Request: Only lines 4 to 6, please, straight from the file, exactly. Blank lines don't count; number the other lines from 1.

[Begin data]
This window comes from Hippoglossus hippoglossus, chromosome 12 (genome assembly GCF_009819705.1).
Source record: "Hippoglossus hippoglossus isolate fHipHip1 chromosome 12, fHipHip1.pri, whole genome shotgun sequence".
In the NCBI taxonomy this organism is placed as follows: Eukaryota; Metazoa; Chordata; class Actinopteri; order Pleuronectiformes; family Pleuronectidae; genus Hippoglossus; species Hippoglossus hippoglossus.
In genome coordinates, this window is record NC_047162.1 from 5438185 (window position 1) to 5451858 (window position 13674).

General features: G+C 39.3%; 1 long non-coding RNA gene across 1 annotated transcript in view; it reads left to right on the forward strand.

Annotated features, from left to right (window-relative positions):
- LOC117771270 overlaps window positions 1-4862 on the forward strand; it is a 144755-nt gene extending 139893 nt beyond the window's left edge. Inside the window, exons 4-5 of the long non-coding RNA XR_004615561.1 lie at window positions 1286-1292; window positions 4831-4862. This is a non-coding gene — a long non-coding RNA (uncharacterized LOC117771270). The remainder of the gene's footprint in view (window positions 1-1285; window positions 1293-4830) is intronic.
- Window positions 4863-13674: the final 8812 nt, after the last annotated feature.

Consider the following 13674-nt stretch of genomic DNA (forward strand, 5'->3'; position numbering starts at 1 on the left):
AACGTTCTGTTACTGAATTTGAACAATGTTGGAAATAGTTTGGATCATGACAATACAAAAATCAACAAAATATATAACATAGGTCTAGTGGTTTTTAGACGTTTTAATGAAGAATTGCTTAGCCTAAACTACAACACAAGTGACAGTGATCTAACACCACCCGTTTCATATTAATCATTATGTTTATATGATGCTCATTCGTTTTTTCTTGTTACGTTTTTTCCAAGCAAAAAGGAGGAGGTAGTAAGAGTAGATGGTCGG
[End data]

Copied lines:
In genome coordinates, this window is record NC_047162.1 from 5438185 (window position 1) to 5451858 (window position 13674).

General features: G+C 39.3%; 1 long non-coding RNA gene across 1 annotated transcript in view; it reads left to right on the forward strand.

Annotated features, from left to right (window-relative positions):